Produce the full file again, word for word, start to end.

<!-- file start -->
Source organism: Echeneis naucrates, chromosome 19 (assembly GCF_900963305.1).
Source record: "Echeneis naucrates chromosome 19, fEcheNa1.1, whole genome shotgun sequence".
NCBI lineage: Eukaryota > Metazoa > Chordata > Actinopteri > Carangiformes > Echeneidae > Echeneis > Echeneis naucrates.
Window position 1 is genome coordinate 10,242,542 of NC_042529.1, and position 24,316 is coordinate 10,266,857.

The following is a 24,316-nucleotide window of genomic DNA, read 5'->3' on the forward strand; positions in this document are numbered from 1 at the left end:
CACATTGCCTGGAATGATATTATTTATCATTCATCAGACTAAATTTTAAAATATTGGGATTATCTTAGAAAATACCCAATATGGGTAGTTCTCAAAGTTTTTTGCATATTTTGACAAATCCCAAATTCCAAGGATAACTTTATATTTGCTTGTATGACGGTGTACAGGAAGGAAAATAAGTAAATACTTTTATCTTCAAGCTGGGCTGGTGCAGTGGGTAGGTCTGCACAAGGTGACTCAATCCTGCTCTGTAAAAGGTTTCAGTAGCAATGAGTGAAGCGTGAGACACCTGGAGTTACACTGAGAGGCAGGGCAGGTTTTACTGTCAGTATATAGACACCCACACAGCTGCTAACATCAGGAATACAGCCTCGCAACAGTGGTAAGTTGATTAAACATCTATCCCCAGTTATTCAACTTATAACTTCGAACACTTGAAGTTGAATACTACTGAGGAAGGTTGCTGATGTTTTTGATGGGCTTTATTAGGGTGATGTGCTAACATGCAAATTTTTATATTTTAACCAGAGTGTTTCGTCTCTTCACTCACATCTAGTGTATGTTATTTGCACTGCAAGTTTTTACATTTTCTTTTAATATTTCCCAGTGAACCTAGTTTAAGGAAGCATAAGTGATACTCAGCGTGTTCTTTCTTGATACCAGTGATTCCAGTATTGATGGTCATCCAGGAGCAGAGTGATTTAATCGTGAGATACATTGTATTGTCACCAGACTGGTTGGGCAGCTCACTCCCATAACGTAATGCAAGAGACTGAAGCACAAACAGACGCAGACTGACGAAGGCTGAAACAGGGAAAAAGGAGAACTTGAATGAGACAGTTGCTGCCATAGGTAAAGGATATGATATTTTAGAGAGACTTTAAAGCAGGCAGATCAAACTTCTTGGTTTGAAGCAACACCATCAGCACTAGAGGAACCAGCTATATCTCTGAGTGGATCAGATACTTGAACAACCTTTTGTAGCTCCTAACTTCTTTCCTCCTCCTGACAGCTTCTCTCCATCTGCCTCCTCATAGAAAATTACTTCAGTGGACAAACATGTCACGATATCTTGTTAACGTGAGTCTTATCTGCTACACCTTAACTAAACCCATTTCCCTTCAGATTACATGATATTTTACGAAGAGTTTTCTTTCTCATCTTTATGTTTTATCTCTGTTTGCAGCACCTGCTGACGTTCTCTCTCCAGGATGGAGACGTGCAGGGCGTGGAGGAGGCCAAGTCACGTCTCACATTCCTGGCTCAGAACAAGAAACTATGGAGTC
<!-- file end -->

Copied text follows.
Source organism: Echeneis naucrates, chromosome 19 (assembly GCF_900963305.1).
Source record: "Echeneis naucrates chromosome 19, fEcheNa1.1, whole genome shotgun sequence".
NCBI lineage: Eukaryota > Metazoa > Chordata > Actinopteri > Carangiformes > Echeneidae > Echeneis > Echeneis naucrates.
Window position 1 is genome coordinate 10,242,542 of NC_042529.1, and position 24,316 is coordinate 10,266,857.

The following is a 24,316-nucleotide window of genomic DNA, read 5'->3' on the forward strand; positions in this document are numbered from 1 at the left end:
CACATTGCCTGGAATGATATTATTTATCATTCATCAGACTAAATTTTAAAATATTGGGATTATCTTAGAAAATACCCAATATGGGTAGTTCTCAAAGTTTTTTGCATATTTTGACAAATCCCAAATTCCAAGGATAACTTTATATTTGCTTGTATGACGGTGTACAGGAAGGAAAATAAGTAAATACTTTTATCTTCAAGCTGGGCTGGTGCAGTGGGTAGGTCTGCACAAGGTGACTCAATCCTGCTCTGTAAAAGGTTTCAGTAGCAATGAGTGAAGCGTGAGACACCTGGAGTTACACTGAGAGGCAGGGCAGGTTTTACTGTCAGTATATAGACACCCACACAGCTGCTAACATCAGGAATACAGCCTCGCAACAGTGGTAAGTTGATTAAACATCTATCCCCAGTTATTCAACTTATAACTTCGAACACTTGAAGTTGAATACTACTGAGGAAGGTTGCTGATGTTTTTGATGGGCTTTATTAGGGTGATGTGCTAACATGCAAATTTTTATATTTTAACCAGAGTGTTTCGTCTCTTCACTCACATCTAGTGTATGTTATTTGCACTGCAAGTTTTTACATTTTCTTTTAATATTTCCCAGTGAACCTAGTTTAAGGAAGCATAAGTGATACTCAGCGTGTTCTTTCTTGATACCAGTGATTCCAGTATTGATGGTCATCCAGGAGCAGAGTGATTTAATCGTGAGATACATTGTATTGTCACCAGACTGGTTGGGCAGCTCACTCCCATAACGTAATGCAAGAGACTGAAGCACAAACAGACGCAGACTGACGAAGGCTGAAACAGGGAAAAAGGAGAACTTGAATGAGACAGTTGCTGCCATAGGTAAAGGATATGATATTTTAGAGAGACTTTAAAGCAGGCAGATCAAACTTCTTGGTTTGAAGCAACACCATCAGCACTAGAGGAACCAGCTATATCTCTGAGTGGATCAGATACTTGAACAACCTTTTGTAGCTCCTAACTTCTTTCCTCCTCCTGACAGCTTCTCTCCATCTGCCTCCTCATAGAAAATTACTTCAGTGGACAAACATGTCACGATATCTTGTTAACGTGAGTCTTATCTGCTACACCTTAACTAAACCCATTTCCCTTCAGATTACATGATATTTTACGAAGAGTTTTCTTTCTCATCTTTATGTTTTATCTCTGTTTGCAGCACCTGCTGACGTTCTCTCTCCAGGATGGAGACGTGCAGGGCGTGGAGGAGGCCAAGTCACGTCTCACATTCCTGGCTCAGAACAAGAAACTATGGAGTC